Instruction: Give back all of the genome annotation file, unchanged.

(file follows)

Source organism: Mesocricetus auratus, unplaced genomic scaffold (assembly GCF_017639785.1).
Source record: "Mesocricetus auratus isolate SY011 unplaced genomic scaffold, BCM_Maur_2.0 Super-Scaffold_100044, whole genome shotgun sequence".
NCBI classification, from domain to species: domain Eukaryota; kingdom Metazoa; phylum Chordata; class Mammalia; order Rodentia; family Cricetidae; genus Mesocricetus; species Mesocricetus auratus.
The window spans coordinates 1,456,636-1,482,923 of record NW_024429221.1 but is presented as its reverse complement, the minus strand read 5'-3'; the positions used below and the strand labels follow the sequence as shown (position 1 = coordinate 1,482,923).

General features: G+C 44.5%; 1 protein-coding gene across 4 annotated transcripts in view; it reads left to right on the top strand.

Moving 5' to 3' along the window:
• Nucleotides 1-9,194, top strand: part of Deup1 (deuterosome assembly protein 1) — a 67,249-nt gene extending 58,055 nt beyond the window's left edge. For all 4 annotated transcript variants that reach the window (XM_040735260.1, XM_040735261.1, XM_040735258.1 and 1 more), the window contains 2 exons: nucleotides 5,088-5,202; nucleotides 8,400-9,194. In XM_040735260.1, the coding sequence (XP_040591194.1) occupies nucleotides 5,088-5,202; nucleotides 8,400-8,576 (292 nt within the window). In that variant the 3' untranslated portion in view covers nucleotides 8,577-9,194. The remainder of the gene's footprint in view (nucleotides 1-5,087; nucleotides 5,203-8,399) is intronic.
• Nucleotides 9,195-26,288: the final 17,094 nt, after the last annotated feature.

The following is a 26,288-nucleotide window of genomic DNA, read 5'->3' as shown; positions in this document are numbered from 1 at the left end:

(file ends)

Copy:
Source organism: Mesocricetus auratus, unplaced genomic scaffold (assembly GCF_017639785.1).
Source record: "Mesocricetus auratus isolate SY011 unplaced genomic scaffold, BCM_Maur_2.0 Super-Scaffold_100044, whole genome shotgun sequence".
NCBI classification, from domain to species: domain Eukaryota; kingdom Metazoa; phylum Chordata; class Mammalia; order Rodentia; family Cricetidae; genus Mesocricetus; species Mesocricetus auratus.
The window spans coordinates 1,456,636-1,482,923 of record NW_024429221.1 but is presented as its reverse complement, the minus strand read 5'-3'; the positions used below and the strand labels follow the sequence as shown (position 1 = coordinate 1,482,923).

General features: G+C 44.5%; 1 protein-coding gene across 4 annotated transcripts in view; it reads left to right on the top strand.

Moving 5' to 3' along the window:
• Nucleotides 1-9,194, top strand: part of Deup1 (deuterosome assembly protein 1) — a 67,249-nt gene extending 58,055 nt beyond the window's left edge. For all 4 annotated transcript variants that reach the window (XM_040735260.1, XM_040735261.1, XM_040735258.1 and 1 more), the window contains 2 exons: nucleotides 5,088-5,202; nucleotides 8,400-9,194. In XM_040735260.1, the coding sequence (XP_040591194.1) occupies nucleotides 5,088-5,202; nucleotides 8,400-8,576 (292 nt within the window). In that variant the 3' untranslated portion in view covers nucleotides 8,577-9,194. The remainder of the gene's footprint in view (nucleotides 1-5,087; nucleotides 5,203-8,399) is intronic.
• Nucleotides 9,195-26,288: the final 17,094 nt, after the last annotated feature.

The following is a 26,288-nucleotide window of genomic DNA, read 5'->3' as shown; positions in this document are numbered from 1 at the left end: